Karl Mitchell has been given a 60-day extension last week to remove 10 tigers from his Big Cat Encounter facility.
Fifth District Court Judge Kim Wanker denied a motion to reconsider an earlier ruling, giving Mitchell and property owner Ray Mielzynski until Nov. 10 to remove the animals from Mielzynski’s property located at 6016 Woodchips Road.
“We have gone 10 months without any movement of any of those tigers and this is what I’m going to do,” Wanker said. “I am going to draft an order to show cause and I’m going to stay it for 60 days. You have the opportunity to get those animals off the property within the next 60 days. This is one last shot for you to get these animals off the property.”
If the tigers are not removed by the time both men return to court in November, they face contempt of court charges, punishable by up to 25 days in jail and a fine.
“I tried to find locations where I’d be able to move the animals one or two at a time,” said Mitchell, owner of Big Cat Encounters. “I’ve made contact with individuals out of state to try and do the same thing that I am dreading doing, which is to destroy the animals or have to euthanize them in order to move them somehow.”
Remaining optimistic, Mielzynski said he believes all is not lost in the case, which has gone on for five year, as he spoke about alternatives – one of which is to get the property rezoned.
“I have spoken to two county commissioners who said they were going to get together and put it on the October 6th commissioner agenda to either do away with the Regional Planning Commission, or remove this one property from the planning commission, due to the consequences if they did not.”
Mitchell, meanwhile, said the tigers serve as emotional support.
He was a combat veteran during the Vietnam conflict and said he suffers from Post-Traumatic Stress Disorder.
The tigers, he said, provide emotional support for his condition.
“These tigers represent a side of spirituality to me which was masked during my time in service to my country,” he said. “There are many such individuals diagnosed with PTSD and the mental health professionals have discovered that in my case, the tigers are my family members and should not be removed for any reason at this time. Lastly, your honor, there has been no criminal activity or acts of negligence nor escapes causing any damage to the community in this matter.”
Additionally, Mitchell, who is black, also said he’s being targeted solely because of his race. “People need to understand that there are four other facilities in town that are not required to have conditional use permits,” he said. “There’s one facility a mile from where I am and they have big cats, but they are not required to have a conditional use permit.”
One glimmer of hope for Mitchell was quickly dashed during the hearing.
Earlier this month, Mitchell filed a request for an emergency injunction which if granted, would allow the animals to remain on the property.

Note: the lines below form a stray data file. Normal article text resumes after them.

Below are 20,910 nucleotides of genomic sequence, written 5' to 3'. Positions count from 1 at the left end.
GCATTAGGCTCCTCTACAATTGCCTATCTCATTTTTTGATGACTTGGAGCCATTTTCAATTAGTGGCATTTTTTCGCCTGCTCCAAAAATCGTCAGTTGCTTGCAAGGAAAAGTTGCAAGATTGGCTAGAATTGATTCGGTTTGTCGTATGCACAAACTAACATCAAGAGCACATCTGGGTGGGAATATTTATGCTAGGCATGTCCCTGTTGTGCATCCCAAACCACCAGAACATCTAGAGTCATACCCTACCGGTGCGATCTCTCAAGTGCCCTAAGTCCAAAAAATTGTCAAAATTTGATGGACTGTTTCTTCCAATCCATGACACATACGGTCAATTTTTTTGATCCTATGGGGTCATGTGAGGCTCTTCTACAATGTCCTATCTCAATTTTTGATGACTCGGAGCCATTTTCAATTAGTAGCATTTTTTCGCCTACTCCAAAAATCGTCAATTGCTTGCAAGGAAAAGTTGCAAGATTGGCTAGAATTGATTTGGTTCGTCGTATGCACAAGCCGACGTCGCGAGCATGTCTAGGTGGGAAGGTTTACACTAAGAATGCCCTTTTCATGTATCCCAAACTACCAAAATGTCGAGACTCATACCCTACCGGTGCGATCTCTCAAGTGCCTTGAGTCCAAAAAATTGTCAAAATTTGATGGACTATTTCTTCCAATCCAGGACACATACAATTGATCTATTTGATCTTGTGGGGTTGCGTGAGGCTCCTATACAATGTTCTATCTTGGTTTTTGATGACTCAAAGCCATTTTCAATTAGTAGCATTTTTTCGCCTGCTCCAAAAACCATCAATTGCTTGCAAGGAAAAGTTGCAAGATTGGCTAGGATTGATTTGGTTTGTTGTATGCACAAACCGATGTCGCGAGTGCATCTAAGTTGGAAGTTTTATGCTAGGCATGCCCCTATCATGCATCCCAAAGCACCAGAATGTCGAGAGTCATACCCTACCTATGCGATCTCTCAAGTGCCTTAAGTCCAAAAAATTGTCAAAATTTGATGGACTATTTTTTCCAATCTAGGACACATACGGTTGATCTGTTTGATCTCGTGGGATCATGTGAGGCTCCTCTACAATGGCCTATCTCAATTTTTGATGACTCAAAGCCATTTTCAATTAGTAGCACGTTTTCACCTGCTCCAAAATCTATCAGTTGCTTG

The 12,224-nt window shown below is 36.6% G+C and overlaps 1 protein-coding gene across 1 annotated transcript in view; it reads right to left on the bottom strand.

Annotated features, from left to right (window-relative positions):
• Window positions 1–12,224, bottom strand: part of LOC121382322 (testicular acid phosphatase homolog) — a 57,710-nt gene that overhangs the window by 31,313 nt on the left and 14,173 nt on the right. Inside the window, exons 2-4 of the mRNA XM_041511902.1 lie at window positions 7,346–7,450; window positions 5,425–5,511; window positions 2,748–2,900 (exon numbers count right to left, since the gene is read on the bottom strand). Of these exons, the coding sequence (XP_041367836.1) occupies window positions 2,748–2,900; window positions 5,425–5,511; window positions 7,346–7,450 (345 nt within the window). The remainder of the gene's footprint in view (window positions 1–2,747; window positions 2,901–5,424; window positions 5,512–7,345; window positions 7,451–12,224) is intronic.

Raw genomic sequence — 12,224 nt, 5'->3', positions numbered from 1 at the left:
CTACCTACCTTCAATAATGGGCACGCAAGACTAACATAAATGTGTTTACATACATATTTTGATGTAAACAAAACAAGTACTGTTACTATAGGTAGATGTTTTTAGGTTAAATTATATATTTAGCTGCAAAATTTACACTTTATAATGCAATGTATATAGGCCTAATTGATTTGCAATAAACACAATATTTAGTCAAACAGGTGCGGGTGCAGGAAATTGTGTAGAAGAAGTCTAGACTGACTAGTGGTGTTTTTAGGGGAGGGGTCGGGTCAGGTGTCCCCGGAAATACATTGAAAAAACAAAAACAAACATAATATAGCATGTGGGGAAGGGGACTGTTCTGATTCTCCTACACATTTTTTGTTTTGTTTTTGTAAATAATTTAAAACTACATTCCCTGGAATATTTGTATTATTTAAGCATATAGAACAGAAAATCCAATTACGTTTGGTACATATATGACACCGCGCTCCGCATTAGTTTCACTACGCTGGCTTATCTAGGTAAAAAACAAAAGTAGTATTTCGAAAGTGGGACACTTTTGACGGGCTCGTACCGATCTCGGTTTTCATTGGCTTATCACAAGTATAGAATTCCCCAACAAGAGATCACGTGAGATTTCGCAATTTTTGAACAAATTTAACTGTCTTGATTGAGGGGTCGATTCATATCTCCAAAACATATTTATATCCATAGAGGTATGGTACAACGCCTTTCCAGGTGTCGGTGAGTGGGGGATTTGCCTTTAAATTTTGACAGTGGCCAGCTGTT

United States District Judge Andrew P. Gordon denied the motion on the grounds that Mitchell did not comply with local rules for filing emergency motions, which include the filing be accompanied by an affidavit setting forth, among other things, the office address and telephone numbers of all affected parties, and a statement certifying that after personal consultation and sincere effort to do so, the moving party has been unable to resolve the matter without court intervention.
“That would be grounds to deny requested relief, however, given that Mitchell is acting pro se I would consider his motion for emergency relief despite his failure to comply with the local rules,” Gordon’s denial order stated. “Federal courts may not intervene in ongoing state proceedings under the abstention doctrine.”
Mielzynski, meanwhile, shared his concerns on the potential fallout from having the tigers forcibly removed from his property.
“If the county commissioners do not do away with the RPC, the judge said the tigers have to be off the property,” he said. “I don’t know what’s going to happen. It’s probably going to be a total mess because it’s probably going to go nationwide. The filmmaker, Morgan Spurlock, said if something happens they’re going to come and profile it, so you might see a whole catastrophe in town as far as cameras and film crews. I don’t need any of that on my property.”
Mielzynski also said it was a single anonymous complaint that stirred up the entire issue.
“When the commissioners approved this back in 2007, they made it complaint-driven, which means you can have the cats and other large animals as long as nobody complains, so you won’t need a conditional use permit,” he said. “There are four other big cat places here that do not have this conditional use permit because nobody complained about them.”